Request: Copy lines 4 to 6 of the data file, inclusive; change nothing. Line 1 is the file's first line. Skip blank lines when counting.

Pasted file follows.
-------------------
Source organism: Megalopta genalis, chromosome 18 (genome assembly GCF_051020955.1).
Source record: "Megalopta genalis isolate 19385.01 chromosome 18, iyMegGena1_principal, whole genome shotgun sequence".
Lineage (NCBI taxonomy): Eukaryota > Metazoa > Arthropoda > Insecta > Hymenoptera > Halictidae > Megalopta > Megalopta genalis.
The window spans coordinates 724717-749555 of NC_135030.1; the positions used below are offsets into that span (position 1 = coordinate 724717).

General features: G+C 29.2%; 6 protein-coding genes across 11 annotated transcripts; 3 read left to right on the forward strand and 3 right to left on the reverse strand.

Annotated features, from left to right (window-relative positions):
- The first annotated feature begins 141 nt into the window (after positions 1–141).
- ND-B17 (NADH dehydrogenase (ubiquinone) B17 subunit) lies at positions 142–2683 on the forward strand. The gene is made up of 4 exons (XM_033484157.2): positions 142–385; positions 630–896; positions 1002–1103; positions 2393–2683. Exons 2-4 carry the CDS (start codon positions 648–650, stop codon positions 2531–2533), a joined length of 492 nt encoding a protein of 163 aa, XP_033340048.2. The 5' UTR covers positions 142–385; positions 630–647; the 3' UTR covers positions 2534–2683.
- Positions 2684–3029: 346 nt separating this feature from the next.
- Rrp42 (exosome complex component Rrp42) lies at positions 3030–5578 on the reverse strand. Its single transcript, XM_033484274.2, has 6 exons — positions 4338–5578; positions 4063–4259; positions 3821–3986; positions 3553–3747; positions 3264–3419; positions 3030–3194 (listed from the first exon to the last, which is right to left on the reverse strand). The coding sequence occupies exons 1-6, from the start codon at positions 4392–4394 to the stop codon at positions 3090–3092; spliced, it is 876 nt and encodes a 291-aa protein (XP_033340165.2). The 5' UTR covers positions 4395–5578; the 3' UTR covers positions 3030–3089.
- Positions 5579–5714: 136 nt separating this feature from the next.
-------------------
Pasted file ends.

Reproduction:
The window spans coordinates 724717-749555 of NC_135030.1; the positions used below are offsets into that span (position 1 = coordinate 724717).

General features: G+C 29.2%; 6 protein-coding genes across 11 annotated transcripts; 3 read left to right on the forward strand and 3 right to left on the reverse strand.

Annotated features, from left to right (window-relative positions):